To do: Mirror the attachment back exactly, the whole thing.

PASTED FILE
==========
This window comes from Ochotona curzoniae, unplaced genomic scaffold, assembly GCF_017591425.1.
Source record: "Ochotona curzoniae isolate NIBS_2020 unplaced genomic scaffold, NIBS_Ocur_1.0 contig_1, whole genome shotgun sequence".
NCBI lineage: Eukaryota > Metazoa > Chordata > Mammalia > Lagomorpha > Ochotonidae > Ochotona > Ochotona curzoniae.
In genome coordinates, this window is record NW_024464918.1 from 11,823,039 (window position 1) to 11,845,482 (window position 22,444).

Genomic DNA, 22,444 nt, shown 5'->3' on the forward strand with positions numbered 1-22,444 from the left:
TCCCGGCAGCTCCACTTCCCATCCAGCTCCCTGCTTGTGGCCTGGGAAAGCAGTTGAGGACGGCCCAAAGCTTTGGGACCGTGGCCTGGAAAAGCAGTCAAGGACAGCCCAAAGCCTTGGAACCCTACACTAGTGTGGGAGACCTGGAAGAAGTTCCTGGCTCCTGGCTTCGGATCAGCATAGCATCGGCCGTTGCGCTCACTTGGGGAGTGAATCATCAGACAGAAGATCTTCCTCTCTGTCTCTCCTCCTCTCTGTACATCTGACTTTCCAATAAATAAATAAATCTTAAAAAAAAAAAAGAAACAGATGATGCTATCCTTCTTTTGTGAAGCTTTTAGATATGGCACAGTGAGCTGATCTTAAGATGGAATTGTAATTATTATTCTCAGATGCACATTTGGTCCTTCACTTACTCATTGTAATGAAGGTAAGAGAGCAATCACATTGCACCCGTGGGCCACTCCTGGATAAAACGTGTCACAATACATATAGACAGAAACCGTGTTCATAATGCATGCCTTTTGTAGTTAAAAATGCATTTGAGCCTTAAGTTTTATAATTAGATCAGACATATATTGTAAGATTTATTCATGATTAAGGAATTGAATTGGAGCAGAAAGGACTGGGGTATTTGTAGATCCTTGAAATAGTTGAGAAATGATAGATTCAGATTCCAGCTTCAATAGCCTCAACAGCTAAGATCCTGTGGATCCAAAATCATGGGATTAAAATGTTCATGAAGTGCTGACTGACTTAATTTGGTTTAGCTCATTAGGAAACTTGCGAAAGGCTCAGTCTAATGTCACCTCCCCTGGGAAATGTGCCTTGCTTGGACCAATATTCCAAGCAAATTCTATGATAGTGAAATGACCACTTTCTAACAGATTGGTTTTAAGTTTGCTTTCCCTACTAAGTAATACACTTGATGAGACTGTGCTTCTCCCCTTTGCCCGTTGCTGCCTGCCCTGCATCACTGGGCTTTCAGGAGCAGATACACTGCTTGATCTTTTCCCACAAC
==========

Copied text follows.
This window comes from Ochotona curzoniae, unplaced genomic scaffold, assembly GCF_017591425.1.
Source record: "Ochotona curzoniae isolate NIBS_2020 unplaced genomic scaffold, NIBS_Ocur_1.0 contig_1, whole genome shotgun sequence".
NCBI lineage: Eukaryota > Metazoa > Chordata > Mammalia > Lagomorpha > Ochotonidae > Ochotona > Ochotona curzoniae.
In genome coordinates, this window is record NW_024464918.1 from 11,823,039 (window position 1) to 11,845,482 (window position 22,444).

Genomic DNA, 22,444 nt, shown 5'->3' on the forward strand with positions numbered 1-22,444 from the left:
TCCCGGCAGCTCCACTTCCCATCCAGCTCCCTGCTTGTGGCCTGGGAAAGCAGTTGAGGACGGCCCAAAGCTTTGGGACCGTGGCCTGGAAAAGCAGTCAAGGACAGCCCAAAGCCTTGGAACCCTACACTAGTGTGGGAGACCTGGAAGAAGTTCCTGGCTCCTGGCTTCGGATCAGCATAGCATCGGCCGTTGCGCTCACTTGGGGAGTGAATCATCAGACAGAAGATCTTCCTCTCTGTCTCTCCTCCTCTCTGTACATCTGACTTTCCAATAAATAAATAAATCTTAAAAAAAAAAAAGAAACAGATGATGCTATCCTTCTTTTGTGAAGCTTTTAGATATGGCACAGTGAGCTGATCTTAAGATGGAATTGTAATTATTATTCTCAGATGCACATTTGGTCCTTCACTTACTCATTGTAATGAAGGTAAGAGAGCAATCACATTGCACCCGTGGGCCACTCCTGGATAAAACGTGTCACAATACATATAGACAGAAACCGTGTTCATAATGCATGCCTTTTGTAGTTAAAAATGCATTTGAGCCTTAAGTTTTATAATTAGATCAGACATATATTGTAAGATTTATTCATGATTAAGGAATTGAATTGGAGCAGAAAGGACTGGGGTATTTGTAGATCCTTGAAATAGTTGAGAAATGATAGATTCAGATTCCAGCTTCAATAGCCTCAACAGCTAAGATCCTGTGGATCCAAAATCATGGGATTAAAATGTTCATGAAGTGCTGACTGACTTAATTTGGTTTAGCTCATTAGGAAACTTGCGAAAGGCTCAGTCTAATGTCACCTCCCCTGGGAAATGTGCCTTGCTTGGACCAATATTCCAAGCAAATTCTATGATAGTGAAATGACCACTTTCTAACAGATTGGTTTTAAGTTTGCTTTCCCTACTAAGTAATACACTTGATGAGACTGTGCTTCTCCCCTTTGCCCGTTGCTGCCTGCCCTGCATCACTGGGCTTTCAGGAGCAGATACACTGCTTGATCTTTTCCCACAAC